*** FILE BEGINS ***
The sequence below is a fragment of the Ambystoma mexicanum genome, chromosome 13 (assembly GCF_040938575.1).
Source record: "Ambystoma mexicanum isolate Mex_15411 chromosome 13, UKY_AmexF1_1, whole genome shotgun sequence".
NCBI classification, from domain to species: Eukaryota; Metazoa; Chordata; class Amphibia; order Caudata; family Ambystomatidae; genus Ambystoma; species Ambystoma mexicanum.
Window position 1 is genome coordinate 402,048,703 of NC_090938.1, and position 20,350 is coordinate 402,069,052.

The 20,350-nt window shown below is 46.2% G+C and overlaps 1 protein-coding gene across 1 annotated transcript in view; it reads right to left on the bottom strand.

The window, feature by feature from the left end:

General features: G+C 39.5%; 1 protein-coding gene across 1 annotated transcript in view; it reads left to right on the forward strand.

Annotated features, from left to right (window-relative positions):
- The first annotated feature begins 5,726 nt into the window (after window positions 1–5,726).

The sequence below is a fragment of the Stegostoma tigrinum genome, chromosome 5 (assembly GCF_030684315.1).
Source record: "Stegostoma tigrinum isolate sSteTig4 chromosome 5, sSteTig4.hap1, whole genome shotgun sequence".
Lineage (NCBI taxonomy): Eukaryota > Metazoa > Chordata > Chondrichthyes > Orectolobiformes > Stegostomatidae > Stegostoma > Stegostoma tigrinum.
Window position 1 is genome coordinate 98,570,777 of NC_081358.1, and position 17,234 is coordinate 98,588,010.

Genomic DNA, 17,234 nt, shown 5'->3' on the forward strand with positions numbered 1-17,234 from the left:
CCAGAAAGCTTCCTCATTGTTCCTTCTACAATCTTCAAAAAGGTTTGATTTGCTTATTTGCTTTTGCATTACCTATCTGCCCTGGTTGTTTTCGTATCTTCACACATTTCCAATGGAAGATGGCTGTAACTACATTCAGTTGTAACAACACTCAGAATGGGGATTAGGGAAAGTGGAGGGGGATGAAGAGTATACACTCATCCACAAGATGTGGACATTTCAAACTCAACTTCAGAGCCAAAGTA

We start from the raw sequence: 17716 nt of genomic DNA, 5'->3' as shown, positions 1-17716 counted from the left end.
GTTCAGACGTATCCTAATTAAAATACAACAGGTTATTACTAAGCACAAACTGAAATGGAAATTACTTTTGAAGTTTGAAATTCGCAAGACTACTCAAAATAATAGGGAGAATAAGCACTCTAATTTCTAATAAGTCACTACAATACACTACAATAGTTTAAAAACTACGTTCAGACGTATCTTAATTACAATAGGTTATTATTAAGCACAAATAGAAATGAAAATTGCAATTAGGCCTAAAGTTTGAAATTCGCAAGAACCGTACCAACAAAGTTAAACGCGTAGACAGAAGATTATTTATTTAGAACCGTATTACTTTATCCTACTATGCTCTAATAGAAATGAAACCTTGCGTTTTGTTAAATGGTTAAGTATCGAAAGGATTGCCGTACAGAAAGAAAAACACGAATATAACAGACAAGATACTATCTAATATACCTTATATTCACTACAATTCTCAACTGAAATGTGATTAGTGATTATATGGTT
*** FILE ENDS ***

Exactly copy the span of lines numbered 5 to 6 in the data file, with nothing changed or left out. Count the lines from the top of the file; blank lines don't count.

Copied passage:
The 20,350-nt window shown below is 46.2% G+C and overlaps 1 protein-coding gene across 1 annotated transcript in view; it reads right to left on the bottom strand.

The window, feature by feature from the left end: